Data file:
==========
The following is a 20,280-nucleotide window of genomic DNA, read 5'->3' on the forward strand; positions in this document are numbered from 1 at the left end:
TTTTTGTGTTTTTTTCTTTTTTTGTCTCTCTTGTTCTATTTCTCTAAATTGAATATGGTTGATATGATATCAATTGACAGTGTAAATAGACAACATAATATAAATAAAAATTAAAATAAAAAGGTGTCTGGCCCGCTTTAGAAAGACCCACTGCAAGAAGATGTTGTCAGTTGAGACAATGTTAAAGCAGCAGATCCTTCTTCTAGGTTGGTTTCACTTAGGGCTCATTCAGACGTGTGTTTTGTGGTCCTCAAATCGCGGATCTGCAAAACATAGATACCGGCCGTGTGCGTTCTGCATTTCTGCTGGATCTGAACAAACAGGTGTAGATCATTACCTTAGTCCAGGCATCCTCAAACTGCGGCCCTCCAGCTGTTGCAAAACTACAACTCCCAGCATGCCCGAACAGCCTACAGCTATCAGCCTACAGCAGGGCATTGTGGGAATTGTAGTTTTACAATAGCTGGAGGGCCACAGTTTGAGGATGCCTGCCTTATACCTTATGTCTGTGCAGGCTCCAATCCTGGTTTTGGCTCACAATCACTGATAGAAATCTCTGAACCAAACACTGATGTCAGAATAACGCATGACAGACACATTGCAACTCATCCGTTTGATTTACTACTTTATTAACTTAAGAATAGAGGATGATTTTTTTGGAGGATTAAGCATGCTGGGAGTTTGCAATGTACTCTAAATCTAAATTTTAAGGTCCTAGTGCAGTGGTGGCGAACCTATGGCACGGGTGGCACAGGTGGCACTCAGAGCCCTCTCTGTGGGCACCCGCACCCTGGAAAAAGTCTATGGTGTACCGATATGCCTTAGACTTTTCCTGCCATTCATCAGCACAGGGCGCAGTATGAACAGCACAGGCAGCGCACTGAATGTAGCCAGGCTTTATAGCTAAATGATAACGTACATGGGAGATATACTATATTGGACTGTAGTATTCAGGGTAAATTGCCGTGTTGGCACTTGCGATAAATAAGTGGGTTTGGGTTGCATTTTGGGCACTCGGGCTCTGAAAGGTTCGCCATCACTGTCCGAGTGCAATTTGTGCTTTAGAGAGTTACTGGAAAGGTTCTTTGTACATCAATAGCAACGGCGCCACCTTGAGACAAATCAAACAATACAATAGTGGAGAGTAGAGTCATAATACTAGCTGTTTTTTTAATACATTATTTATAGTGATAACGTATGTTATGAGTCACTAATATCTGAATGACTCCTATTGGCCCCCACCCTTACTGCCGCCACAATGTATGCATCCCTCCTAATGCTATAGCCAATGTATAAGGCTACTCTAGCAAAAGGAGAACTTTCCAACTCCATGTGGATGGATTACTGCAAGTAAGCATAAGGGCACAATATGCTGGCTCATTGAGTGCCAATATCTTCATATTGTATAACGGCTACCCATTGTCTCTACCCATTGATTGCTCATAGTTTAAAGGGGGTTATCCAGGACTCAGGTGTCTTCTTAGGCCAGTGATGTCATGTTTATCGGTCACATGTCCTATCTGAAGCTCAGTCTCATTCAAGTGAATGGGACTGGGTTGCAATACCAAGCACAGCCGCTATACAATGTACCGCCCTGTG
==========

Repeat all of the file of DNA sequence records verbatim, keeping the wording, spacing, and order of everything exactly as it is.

The following is a 20,280-nucleotide window of genomic DNA, read 5'->3' on the forward strand; positions in this document are numbered from 1 at the left end:
TTTTTGTGTTTTTTTCTTTTTTTGTCTCTCTTGTTCTATTTCTCTAAATTGAATATGGTTGATATGATATCAATTGACAGTGTAAATAGACAACATAATATAAATAAAAATTAAAATAAAAAGGTGTCTGGCCCGCTTTAGAAAGACCCACTGCAAGAAGATGTTGTCAGTTGAGACAATGTTAAAGCAGCAGATCCTTCTTCTAGGTTGGTTTCACTTAGGGCTCATTCAGACGTGTGTTTTGTGGTCCTCAAATCGCGGATCTGCAAAACATAGATACCGGCCGTGTGCGTTCTGCATTTCTGCTGGATCTGAACAAACAGGTGTAGATCATTACCTTAGTCCAGGCATCCTCAAACTGCGGCCCTCCAGCTGTTGCAAAACTACAACTCCCAGCATGCCCGAACAGCCTACAGCTATCAGCCTACAGCAGGGCATTGTGGGAATTGTAGTTTTACAATAGCTGGAGGGCCACAGTTTGAGGATGCCTGCCTTATACCTTATGTCTGTGCAGGCTCCAATCCTGGTTTTGGCTCACAATCACTGATAGAAATCTCTGAACCAAACACTGATGTCAGAATAACGCATGACAGACACATTGCAACTCATCCGTTTGATTTACTACTTTATTAACTTAAGAATAGAGGATGATTTTTTTGGAGGATTAAGCATGCTGGGAGTTTGCAATGTACTCTAAATCTAAATTTTAAGGTCCTAGTGCAGTGGTGGCGAACCTATGGCACGGGTGGCACAGGTGGCACTCAGAGCCCTCTCTGTGGGCACCCGCACCCTGGAAAAAGTCTATGGTGTACCGATATGCCTTAGACTTTTCCTGCCATTCATCAGCACAGGGCGCAGTATGAACAGCACAGGCAGCGCACTGAATGTAGCCAGGCTTTATAGCTAAATGATAACGTACATGGGAGATATACTATATTGGACTGTAGTATTCAGGGTAAATTGCCGTGTTGGCACTTGCGATAAATAAGTGGGTTTGGGTTGCATTTTGGGCACTCGGGCTCTGAAAGGTTCGCCATCACTGTCCGAGTGCAATTTGTGCTTTAGAGAGTTACTGGAAAGGTTCTTTGTACATCAATAGCAACGGCGCCACCTTGAGACAAATCAAACAATACAATAGTGGAGAGTAGAGTCATAATACTAGCTGTTTTTTTAATACATTATTTATAGTGATAACGTATGTTATGAGTCACTAATATCTGAATGACTCCTATTGGCCCCCACCCTTACTGCCGCCACAATGTATGCATCCCTCCTAATGCTATAGCCAATGTATAAGGCTACTCTAGCAAAAGGAGAACTTTCCAACTCCATGTGGATGGATTACTGCAAGTAAGCATAAGGGCACAATATGCTGGCTCATTGAGTGCCAATATCTTCATATTGTATAACGGCTACCCATTGTCTCTACCCATTGATTGCTCATAGTTTAAAGGGGGTTATCCAGGACTCAGGTGTCTTCTTAGGCCAGTGATGTCATGTTTATCGGTCACATGTCCTATCTGAAGCTCAGTCTCATTCAAGTGAATGGGACTGGGTTGCAATACCAAGCACAGCCGCTATACAATGTACCGCCCTGTG